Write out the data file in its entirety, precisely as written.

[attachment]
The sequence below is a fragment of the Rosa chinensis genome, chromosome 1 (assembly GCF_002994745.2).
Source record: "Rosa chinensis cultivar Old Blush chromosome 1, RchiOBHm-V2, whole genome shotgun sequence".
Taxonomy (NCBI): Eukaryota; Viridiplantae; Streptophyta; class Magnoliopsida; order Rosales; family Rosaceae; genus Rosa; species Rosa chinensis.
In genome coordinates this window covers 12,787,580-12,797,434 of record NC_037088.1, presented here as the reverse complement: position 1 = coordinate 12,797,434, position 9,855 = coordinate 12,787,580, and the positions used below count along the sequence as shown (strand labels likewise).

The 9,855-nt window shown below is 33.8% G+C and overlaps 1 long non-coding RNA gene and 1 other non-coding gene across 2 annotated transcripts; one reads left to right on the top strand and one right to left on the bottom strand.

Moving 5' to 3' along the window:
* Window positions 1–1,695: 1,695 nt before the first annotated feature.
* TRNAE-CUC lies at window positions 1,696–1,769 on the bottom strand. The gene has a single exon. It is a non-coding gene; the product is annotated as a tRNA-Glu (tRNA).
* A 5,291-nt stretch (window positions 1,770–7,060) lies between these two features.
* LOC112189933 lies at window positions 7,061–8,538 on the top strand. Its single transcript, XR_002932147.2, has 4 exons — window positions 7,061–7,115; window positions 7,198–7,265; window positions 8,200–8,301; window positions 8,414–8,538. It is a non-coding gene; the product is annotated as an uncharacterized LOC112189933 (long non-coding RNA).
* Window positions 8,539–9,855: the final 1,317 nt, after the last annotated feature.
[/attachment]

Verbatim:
The sequence below is a fragment of the Rosa chinensis genome, chromosome 1 (assembly GCF_002994745.2).
Source record: "Rosa chinensis cultivar Old Blush chromosome 1, RchiOBHm-V2, whole genome shotgun sequence".
Taxonomy (NCBI): Eukaryota; Viridiplantae; Streptophyta; class Magnoliopsida; order Rosales; family Rosaceae; genus Rosa; species Rosa chinensis.
In genome coordinates this window covers 12,787,580-12,797,434 of record NC_037088.1, presented here as the reverse complement: position 1 = coordinate 12,797,434, position 9,855 = coordinate 12,787,580, and the positions used below count along the sequence as shown (strand labels likewise).

The 9,855-nt window shown below is 33.8% G+C and overlaps 1 long non-coding RNA gene and 1 other non-coding gene across 2 annotated transcripts; one reads left to right on the top strand and one right to left on the bottom strand.

Moving 5' to 3' along the window:
* Window positions 1–1,695: 1,695 nt before the first annotated feature.
* TRNAE-CUC lies at window positions 1,696–1,769 on the bottom strand. The gene has a single exon. It is a non-coding gene; the product is annotated as a tRNA-Glu (tRNA).
* A 5,291-nt stretch (window positions 1,770–7,060) lies between these two features.
* LOC112189933 lies at window positions 7,061–8,538 on the top strand. Its single transcript, XR_002932147.2, has 4 exons — window positions 7,061–7,115; window positions 7,198–7,265; window positions 8,200–8,301; window positions 8,414–8,538. It is a non-coding gene; the product is annotated as an uncharacterized LOC112189933 (long non-coding RNA).
* Window positions 8,539–9,855: the final 1,317 nt, after the last annotated feature.